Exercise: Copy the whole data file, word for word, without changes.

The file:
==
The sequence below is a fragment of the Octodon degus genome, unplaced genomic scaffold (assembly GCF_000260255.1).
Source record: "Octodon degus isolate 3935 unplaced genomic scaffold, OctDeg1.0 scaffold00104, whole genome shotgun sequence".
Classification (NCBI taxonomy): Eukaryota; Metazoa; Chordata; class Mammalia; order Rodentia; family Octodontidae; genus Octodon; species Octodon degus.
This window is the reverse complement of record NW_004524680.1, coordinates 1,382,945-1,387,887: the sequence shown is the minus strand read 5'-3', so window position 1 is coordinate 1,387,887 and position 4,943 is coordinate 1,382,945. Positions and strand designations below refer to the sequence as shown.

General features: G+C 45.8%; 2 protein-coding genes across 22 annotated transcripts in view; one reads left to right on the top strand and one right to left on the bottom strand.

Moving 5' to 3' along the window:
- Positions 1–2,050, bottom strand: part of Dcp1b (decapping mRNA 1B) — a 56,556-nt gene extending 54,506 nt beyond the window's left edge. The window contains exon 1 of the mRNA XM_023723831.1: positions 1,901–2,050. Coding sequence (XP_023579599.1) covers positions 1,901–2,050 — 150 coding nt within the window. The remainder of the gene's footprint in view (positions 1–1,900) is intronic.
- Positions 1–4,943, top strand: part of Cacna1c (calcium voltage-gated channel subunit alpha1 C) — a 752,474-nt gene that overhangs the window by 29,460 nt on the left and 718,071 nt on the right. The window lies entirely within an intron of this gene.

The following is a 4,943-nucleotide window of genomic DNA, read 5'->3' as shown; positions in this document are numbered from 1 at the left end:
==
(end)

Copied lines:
The sequence below is a fragment of the Octodon degus genome, unplaced genomic scaffold (assembly GCF_000260255.1).
Source record: "Octodon degus isolate 3935 unplaced genomic scaffold, OctDeg1.0 scaffold00104, whole genome shotgun sequence".
Classification (NCBI taxonomy): Eukaryota; Metazoa; Chordata; class Mammalia; order Rodentia; family Octodontidae; genus Octodon; species Octodon degus.
This window is the reverse complement of record NW_004524680.1, coordinates 1,382,945-1,387,887: the sequence shown is the minus strand read 5'-3', so window position 1 is coordinate 1,387,887 and position 4,943 is coordinate 1,382,945. Positions and strand designations below refer to the sequence as shown.

General features: G+C 45.8%; 2 protein-coding genes across 22 annotated transcripts in view; one reads left to right on the top strand and one right to left on the bottom strand.

Moving 5' to 3' along the window:
- Positions 1–2,050, bottom strand: part of Dcp1b (decapping mRNA 1B) — a 56,556-nt gene extending 54,506 nt beyond the window's left edge. The window contains exon 1 of the mRNA XM_023723831.1: positions 1,901–2,050. Coding sequence (XP_023579599.1) covers positions 1,901–2,050 — 150 coding nt within the window. The remainder of the gene's footprint in view (positions 1–1,900) is intronic.
- Positions 1–4,943, top strand: part of Cacna1c (calcium voltage-gated channel subunit alpha1 C) — a 752,474-nt gene that overhangs the window by 29,460 nt on the left and 718,071 nt on the right. The window lies entirely within an intron of this gene.

The following is a 4,943-nucleotide window of genomic DNA, read 5'->3' as shown; positions in this document are numbered from 1 at the left end: